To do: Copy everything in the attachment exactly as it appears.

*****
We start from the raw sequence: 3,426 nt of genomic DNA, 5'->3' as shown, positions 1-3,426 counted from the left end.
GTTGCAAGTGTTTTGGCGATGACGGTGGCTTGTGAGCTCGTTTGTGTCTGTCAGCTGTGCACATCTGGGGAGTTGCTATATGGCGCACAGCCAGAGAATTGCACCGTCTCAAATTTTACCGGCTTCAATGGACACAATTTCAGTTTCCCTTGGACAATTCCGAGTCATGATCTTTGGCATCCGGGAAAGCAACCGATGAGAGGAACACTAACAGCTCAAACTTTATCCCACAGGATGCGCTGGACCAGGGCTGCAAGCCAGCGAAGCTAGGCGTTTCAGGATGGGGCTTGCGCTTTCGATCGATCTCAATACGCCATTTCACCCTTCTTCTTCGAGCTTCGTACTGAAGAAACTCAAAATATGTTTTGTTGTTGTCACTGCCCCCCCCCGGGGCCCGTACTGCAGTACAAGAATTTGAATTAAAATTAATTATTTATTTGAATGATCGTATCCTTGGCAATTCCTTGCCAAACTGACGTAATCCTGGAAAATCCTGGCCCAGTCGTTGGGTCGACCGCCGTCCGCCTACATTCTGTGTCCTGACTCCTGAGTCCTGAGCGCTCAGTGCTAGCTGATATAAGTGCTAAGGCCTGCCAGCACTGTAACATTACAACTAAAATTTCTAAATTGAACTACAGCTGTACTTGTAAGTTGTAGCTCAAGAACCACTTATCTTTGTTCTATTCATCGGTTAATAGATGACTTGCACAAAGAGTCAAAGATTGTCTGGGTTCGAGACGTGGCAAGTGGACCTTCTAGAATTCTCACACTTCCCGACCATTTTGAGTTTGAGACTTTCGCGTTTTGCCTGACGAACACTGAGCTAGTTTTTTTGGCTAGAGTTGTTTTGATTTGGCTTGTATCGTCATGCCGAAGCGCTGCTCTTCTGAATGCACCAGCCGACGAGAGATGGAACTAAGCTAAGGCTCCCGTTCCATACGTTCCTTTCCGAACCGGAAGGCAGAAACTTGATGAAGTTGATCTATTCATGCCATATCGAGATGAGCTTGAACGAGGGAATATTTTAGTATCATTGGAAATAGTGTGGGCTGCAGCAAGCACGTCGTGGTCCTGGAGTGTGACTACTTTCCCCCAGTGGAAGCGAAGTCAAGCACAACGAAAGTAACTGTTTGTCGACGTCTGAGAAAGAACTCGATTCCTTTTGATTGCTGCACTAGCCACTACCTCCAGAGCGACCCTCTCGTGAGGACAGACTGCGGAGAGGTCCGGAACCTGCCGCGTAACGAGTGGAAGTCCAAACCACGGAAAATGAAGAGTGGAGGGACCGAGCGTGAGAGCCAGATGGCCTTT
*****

We start from the raw sequence: 3,426 nt of genomic DNA, 5'->3' as shown, positions 1-3,426 counted from the left end.
GTTGCAAGTGTTTTGGCGATGACGGTGGCTTGTGAGCTCGTTTGTGTCTGTCAGCTGTGCACATCTGGGGAGTTGCTATATGGCGCACAGCCAGAGAATTGCACCGTCTCAAATTTTACCGGCTTCAATGGACACAATTTCAGTTTCCCTTGGACAATTCCGAGTCATGATCTTTGGCATCCGGGAAAGCAACCGATGAGAGGAACACTAACAGCTCAAACTTTATCCCACAGGATGCGCTGGACCAGGGCTGCAAGCCAGCGAAGCTAGGCGTTTCAGGATGGGGCTTGCGCTTTCGATCGATCTCAATACGCCATTTCACCCTTCTTCTTCGAGCTTCGTACTGAAGAAACTCAAAATATGTTTTGTTGTTGTCACTGCCCCCCCCCGGGGCCCGTACTGCAGTACAAGAATTTGAATTAAAATTAATTATTTATTTGAATGATCGTATCCTTGGCAATTCCTTGCCAAACTGACGTAATCCTGGAAAATCCTGGCCCAGTCGTTGGGTCGACCGCCGTCCGCCTACATTCTGTGTCCTGACTCCTGAGTCCTGAGCGCTCAGTGCTAGCTGATATAAGTGCTAAGGCCTGCCAGCACTGTAACATTACAACTAAAATTTCTAAATTGAACTACAGCTGTACTTGTAAGTTGTAGCTCAAGAACCACTTATCTTTGTTCTATTCATCGGTTAATAGATGACTTGCACAAAGAGTCAAAGATTGTCTGGGTTCGAGACGTGGCAAGTGGACCTTCTAGAATTCTCACACTTCCCGACCATTTTGAGTTTGAGACTTTCGCGTTTTGCCTGACGAACACTGAGCTAGTTTTTTTGGCTAGAGTTGTTTTGATTTGGCTTGTATCGTCATGCCGAAGCGCTGCTCTTCTGAATGCACCAGCCGACGAGAGATGGAACTAAGCTAAGGCTCCCGTTCCATACGTTCCTTTCCGAACCGGAAGGCAGAAACTTGATGAAGTTGATCTATTCATGCCATATCGAGATGAGCTTGAACGAGGGAATATTTTAGTATCATTGGAAATAGTGTGGGCTGCAGCAAGCACGTCGTGGTCCTGGAGTGTGACTACTTTCCCCCAGTGGAAGCGAAGTCAAGCACAACGAAAGTAACTGTTTGTCGACGTCTGAGAAAGAACTCGATTCCTTTTGATTGCTGCACTAGCCACTACCTCCAGAGCGACCCTCTCGTGAGGACAGACTGCGGAGAGGTCCGGAACCTGCCGCGTAACGAGTGGAAGTCCAAACCACGGAAAATGAAGAGTGGAGGGACCGAGCGTGAGAGCCAGATGGCCTTT